Kinder Morgan pipeline could run under Burnaby Mountain

The City of Burnaby is standing firmly against a new pipeline route proposed by Kinder Morgan that would tunnel under Burnaby Mountain.

City of Burnaby is resisting the new route for the expansion of the Trans Mountain Pipeline.

City of Burnaby is resisting plan to tunnel though the mountain 2:17

The City of Burnaby is standing firmly against a new pipeline route proposed by Kinder Morgan that would tunnel under Burnaby Mountain.  

Kinder Morgan believes the route would be less disruptive to residents, but the city is refusing to allow engineers to conduct the necessary geological testing to determine if the route is feasible.

The route would be part of the company's proposal to expand the Trans Mountain Pipeline and triple the amount of heavy oil moving from Alberta’s oil sands to its Burnaby tanker terminal.

Canoeists paddle canoes past the Kinder Morgan facility in Burrard Inlet in North Vancouver, on May, 22, 2014. There are concerns about the safety of oil storage if Kinder Morgan receives approval to triple the capacity of its pipeline. (Jonathan Hayward/ Canadian Press)

But Burnaby Mayor Derek Corrigan says he is worried about the environmental risks of the project.

“There would be less concerns if this was oil refined, but it's bitumen moving with a very caustic blend of chemicals” said Corrigan.

Kinder Morgan vice president Scott Stoness said at this point they just want to explore the option.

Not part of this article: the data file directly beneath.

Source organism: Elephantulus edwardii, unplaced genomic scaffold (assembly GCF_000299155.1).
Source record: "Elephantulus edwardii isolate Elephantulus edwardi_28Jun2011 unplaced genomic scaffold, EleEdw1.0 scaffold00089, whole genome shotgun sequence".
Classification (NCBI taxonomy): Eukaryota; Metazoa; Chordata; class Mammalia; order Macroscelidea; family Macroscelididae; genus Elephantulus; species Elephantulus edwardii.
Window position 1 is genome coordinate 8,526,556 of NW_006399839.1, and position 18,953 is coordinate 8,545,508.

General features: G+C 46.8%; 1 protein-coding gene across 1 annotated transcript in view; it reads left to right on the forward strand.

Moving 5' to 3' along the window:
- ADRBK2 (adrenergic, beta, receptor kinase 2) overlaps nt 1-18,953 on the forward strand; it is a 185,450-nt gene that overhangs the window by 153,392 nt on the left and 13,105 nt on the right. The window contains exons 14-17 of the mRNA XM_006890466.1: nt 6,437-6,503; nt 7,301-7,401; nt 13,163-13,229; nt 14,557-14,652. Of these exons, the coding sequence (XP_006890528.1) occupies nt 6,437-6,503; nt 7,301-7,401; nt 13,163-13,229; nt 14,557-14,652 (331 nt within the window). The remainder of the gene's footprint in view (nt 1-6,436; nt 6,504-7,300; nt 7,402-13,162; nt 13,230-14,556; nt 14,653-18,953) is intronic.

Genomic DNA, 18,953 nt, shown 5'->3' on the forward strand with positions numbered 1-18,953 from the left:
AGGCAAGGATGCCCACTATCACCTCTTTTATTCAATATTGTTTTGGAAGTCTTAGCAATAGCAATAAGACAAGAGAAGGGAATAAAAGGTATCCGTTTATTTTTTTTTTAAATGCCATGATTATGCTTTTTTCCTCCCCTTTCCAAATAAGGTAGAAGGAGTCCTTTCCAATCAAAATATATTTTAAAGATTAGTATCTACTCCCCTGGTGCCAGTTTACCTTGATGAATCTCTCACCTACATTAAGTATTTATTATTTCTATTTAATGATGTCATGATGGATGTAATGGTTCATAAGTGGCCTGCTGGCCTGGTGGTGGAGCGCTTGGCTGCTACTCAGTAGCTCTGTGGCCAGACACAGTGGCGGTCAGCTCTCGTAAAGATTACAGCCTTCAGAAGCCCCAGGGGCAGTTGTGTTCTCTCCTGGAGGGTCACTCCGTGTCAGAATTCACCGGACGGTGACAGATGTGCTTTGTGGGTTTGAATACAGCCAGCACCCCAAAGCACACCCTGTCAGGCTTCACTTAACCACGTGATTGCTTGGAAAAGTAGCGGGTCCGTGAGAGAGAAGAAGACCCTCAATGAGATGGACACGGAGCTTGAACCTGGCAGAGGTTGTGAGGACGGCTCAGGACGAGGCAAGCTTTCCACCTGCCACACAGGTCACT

“We would like the City of Burnaby to allow us to go in to do some geological looks to make sure tunnelling works," said Stoness.

"If we don’t do that, then we can’t eliminate the unpopular route that goes by homeowners until we go in and look. We won’t know if the route through the mountain is possible from a geological perspective."

Decision rests with NEB

Ultimately, If the company chooses to go ahead with the plan, they won’t need the city’s permission to conduct geological testing.

That decision would go straight to the National Energy Board for an order, which would force the city to allow the company to conduct their research. 

The city has hired a lawyer in an effort to try and convince the National Energy Board to take its side.

 “They don’t take no for an answer so we are finding it’s a little bit like David and Goliath. We are talking about a big corporation with lobbyists in Ottawa that is pushing its weight around” said Corrigan.

Corrigan says Burnaby taxpayers don’t want another pipeline anywhere, let alone under a pristine conservation area, after the 2007 spill from the pipeline that impacted 11 homes and displaced a number of residents.

“I think many people just do not appreciate the devastation that can be caused by a mistake that’s made in regard to the Kinder Morgan pipeline or the distribution of oil within our community.”

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